The appointment of an official US Ambassador to Sudan has moved one step closer after US ambassadorial candidates for Sudan and South Sudan, South Africa, Zambia, Tanzania, and Kenya, appeared before the US Senate committee in Washington last week. If John Godfrey, who has been nominated by the Biden administration to take-up the post, is appointed, he will be the first fully ranked ambassador to the country in 25 years. Sudan is currently served by a deputy ambassador.
John Godfrey is no stranger to the region – during his time in Libya before the fall of Muammar Gaddafi, he worked on humanitarian and political issues related to Darfur; in the Counterterrorism Bureau.
With that background, he sees the nomination as a chance to continue the fight against terrorism – a key problem in the region.
“In important ways, this nomination represents a continuation of those efforts [terrorism fight]. If confirmed, I will draw on that broad experience to advance US interests in Sudan,” he said.
The USA was set to send an ambassador just under a year after the 25 October 2021 coup which had affected humanitarian work.
“Doing so [arrival in Sudan] is urgently important in light of Sudan’s economic and humanitarian crises.
“Economic reforms that would have led to debt relief and international support were paused due to the military takeover, sparking a fiscal crisis and hyperinflation,” Godfrey said.
“This new nation, already weakened by a transitional government failing to live up to commitments made first in 2015 and then again in the 2018 peace agreement,” he said.
After a distinct thaw in US-Sudan relations following the overthrow of the Al Bashir regime and a movement toward democratic transition, relations between Washington and Khartoum have been strained following the subsequent the military coup d’état of October 25 last year.
The USA suspended all aid to Sudan following the coup, staing that “the United States is pausing assistance from the $700 million in emergency assistance appropriations of Economic Support Funds for Sudan. Those funds were intended to support the country’s democratic transition as we evaluate the next step for Sudan programming.”
On May 11, the US Senate passed a draft resolution “to condemn the military coup in Sudan and support the Sudanese people,” and the House of Commons also unanimously passed the non-binding resolution with a quick vote without any objections.
On March 23, the US Senate’s Foreign Relations Committee unanimously approved a draft resolution condemning the military coup in Sudan and calling on the US administration to impose sanctions on those responsible for the coup.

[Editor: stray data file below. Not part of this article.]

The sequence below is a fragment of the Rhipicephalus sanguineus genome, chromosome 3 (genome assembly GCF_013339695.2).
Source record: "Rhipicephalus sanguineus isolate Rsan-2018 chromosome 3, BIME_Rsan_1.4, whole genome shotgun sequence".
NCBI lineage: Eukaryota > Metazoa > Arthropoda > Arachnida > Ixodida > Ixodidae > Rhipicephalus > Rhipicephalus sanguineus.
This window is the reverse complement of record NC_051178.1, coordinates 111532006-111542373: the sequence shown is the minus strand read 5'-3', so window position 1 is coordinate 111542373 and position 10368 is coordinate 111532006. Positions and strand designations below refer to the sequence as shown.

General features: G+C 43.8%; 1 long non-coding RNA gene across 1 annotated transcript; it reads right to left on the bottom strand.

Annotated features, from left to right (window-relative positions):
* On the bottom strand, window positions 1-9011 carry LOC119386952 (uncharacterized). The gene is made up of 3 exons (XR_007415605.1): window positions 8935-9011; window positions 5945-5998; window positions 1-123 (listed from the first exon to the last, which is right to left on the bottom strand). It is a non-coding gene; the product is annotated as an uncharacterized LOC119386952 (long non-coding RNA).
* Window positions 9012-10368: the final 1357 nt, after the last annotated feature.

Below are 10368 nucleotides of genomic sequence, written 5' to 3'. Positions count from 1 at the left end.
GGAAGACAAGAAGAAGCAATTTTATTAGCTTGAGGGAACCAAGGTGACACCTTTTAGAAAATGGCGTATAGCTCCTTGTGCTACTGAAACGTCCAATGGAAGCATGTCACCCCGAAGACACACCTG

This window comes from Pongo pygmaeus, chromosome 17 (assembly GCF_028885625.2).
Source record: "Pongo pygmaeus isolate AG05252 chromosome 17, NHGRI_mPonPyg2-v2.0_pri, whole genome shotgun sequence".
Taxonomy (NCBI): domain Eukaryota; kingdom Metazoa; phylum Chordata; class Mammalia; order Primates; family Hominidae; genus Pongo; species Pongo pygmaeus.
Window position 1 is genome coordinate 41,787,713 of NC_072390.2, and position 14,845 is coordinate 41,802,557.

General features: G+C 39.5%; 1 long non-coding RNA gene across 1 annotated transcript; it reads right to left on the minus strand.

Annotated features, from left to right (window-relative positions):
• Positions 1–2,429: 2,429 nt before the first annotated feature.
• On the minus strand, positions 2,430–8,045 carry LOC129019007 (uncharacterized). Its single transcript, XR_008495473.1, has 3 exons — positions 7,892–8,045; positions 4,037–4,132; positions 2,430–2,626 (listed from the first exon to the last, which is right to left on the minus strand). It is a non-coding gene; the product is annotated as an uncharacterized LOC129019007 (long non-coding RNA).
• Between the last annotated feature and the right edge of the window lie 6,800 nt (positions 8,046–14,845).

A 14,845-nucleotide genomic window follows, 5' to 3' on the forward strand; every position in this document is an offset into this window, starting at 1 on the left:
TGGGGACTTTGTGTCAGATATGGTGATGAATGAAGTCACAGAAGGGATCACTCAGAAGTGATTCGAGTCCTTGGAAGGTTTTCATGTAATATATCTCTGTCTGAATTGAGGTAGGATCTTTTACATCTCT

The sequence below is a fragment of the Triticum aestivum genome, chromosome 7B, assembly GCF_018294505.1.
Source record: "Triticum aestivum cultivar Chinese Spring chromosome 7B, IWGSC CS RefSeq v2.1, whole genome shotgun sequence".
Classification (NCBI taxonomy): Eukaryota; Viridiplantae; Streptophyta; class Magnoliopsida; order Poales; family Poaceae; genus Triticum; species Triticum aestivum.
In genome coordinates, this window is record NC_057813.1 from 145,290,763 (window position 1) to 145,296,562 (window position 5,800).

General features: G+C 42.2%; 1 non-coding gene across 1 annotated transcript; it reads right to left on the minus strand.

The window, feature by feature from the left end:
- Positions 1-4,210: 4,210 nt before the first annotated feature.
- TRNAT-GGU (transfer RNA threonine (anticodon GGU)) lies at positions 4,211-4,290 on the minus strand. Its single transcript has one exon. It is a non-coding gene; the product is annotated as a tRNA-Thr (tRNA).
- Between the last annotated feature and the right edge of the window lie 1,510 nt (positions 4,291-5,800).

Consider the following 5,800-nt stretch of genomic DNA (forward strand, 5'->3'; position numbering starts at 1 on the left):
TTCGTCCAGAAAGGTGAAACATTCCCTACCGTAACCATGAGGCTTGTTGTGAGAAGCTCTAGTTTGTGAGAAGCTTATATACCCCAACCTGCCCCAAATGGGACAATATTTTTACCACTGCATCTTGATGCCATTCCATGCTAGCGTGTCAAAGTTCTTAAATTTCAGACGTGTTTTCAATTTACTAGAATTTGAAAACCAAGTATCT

The draft resolution came two days after the US Treasury imposed sanctions on the paramilitary Central Reserve Forces (popularly called Abu Teira) that stand under the command of the police, in accordance with the Global Magnitsky Act* on serious violations of human rights.
The Treasury listed the excessively violent repression of peaceful pro-democracy protests by the security forces as the main reason.
There have been wide calls for targeted US sanctions on the Chairman of Sudan’s Sovereignty Council Gen Abdelfattah El Burhan and deputy Chairman Mohamed ‘Hemeti’ Dagalo for their involvement in serious human rights abuses following the coup.
In March, the US Department of the Treasury’s Office of Foreign Assets Control (OFAC) announced sanctions on the Sudan Central Reserve Police (CRP, popularly known as Abu Tira) for serious human rights abuse yesterday. The Treasury listed the excessively violent repression of peaceful pro-democracy protests by the security forces as the main reason.
Last week, the US Department of the Treasury’s Office of Foreign Assets Control (OFAC) announced sanctions against ‘Sudan companies with links to Hamas‘, with one financier, Hisham Younis Yahia Qafisheh, allegedly “operating and managing at least two Sudan-based companies, Agrogate Holding and Al Rowad Real Estate Development, in order to generate revenue for the Palestinian group.”
In November 2020, Sudan and the US signed a bilateral claims settlement to resolve “default judgements and claims based on allegations that Sudan’s prior regime supported acts of terrorism”. According to the agreement, Sudan had to pay $335 million, on top of approximately $72 million already paid, for distribution to victims of terrorism.
Sudan’s removal from the SST list, decreed in the dying days of the Donald Trump administration, was conditional on a bilateral claims settlement signed in November 2020 to resolve “default judgements and claims based on allegations that Sudan’s prior regime supported acts of terrorism”. Sudan had to pay $335 million, on top of approximately $72 million already paid, for distribution to victims of terrorism.
In exchange, after payment of compensation to the families of the victims of the bombing of the destroyer USS Cole in Yemen in 2000, and the 1998 bombing of the US embassies in Dar El Salaam in Tanzania and Nairobi in Kenya, the default judgments and claims against Sudan in US courts would be dismissed, and Sudan’s sovereign immunities under US law would be restored to those enjoyed by countries that have never been designated by the US as a State Sponsor of Terrorism (SST).
*The Global Magnitsky Act of 2016 authorises the US government to sanction foreign government officials worldwide who are deemed to be human rights offenders. Sanctions can include freezing their assets and banning them from entering the USA.